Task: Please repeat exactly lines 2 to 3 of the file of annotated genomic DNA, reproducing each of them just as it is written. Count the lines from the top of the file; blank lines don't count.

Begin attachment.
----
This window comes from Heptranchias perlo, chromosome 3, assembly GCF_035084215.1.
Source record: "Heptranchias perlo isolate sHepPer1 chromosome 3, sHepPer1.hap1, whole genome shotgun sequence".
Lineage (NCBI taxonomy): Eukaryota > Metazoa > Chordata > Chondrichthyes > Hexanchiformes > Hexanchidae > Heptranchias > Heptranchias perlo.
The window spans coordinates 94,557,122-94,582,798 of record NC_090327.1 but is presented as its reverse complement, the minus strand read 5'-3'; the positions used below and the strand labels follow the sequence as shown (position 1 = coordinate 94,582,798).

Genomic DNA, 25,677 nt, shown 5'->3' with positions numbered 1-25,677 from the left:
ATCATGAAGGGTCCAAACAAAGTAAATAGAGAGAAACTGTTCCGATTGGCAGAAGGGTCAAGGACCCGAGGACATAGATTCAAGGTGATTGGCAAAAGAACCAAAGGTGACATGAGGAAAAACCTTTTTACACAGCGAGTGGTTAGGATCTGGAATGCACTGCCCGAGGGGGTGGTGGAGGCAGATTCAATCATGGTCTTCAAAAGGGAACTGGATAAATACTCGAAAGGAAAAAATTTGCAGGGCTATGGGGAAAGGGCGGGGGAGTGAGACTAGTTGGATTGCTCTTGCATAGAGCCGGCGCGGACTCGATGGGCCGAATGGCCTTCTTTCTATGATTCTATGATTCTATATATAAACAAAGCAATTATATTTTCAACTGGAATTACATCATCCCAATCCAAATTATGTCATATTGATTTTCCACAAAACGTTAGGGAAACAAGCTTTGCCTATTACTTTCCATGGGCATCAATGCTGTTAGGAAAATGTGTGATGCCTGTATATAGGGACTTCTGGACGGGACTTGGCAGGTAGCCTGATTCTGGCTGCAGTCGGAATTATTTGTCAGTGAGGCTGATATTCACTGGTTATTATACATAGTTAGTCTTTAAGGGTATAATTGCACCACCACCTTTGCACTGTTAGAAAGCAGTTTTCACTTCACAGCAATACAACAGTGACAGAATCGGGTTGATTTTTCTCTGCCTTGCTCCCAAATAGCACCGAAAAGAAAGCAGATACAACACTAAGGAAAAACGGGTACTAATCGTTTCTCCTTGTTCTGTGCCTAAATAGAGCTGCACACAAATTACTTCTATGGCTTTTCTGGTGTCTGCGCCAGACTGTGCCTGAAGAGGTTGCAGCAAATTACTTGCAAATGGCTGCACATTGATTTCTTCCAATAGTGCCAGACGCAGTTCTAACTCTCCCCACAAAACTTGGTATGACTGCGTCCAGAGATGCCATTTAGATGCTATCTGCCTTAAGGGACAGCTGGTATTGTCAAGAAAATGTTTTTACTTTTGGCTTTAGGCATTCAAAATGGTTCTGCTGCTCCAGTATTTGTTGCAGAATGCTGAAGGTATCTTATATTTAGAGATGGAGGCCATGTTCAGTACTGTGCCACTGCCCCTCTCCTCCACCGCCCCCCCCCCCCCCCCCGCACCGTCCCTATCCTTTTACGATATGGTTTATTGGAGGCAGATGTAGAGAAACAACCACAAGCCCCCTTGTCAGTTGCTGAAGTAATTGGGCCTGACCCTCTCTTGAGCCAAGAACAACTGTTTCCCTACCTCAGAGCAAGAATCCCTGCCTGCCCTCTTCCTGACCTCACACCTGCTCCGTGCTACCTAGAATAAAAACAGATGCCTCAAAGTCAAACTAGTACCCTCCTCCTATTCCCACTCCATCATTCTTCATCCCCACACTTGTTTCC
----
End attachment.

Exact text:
Source record: "Heptranchias perlo isolate sHepPer1 chromosome 3, sHepPer1.hap1, whole genome shotgun sequence".
Lineage (NCBI taxonomy): Eukaryota > Metazoa > Chordata > Chondrichthyes > Hexanchiformes > Hexanchidae > Heptranchias > Heptranchias perlo.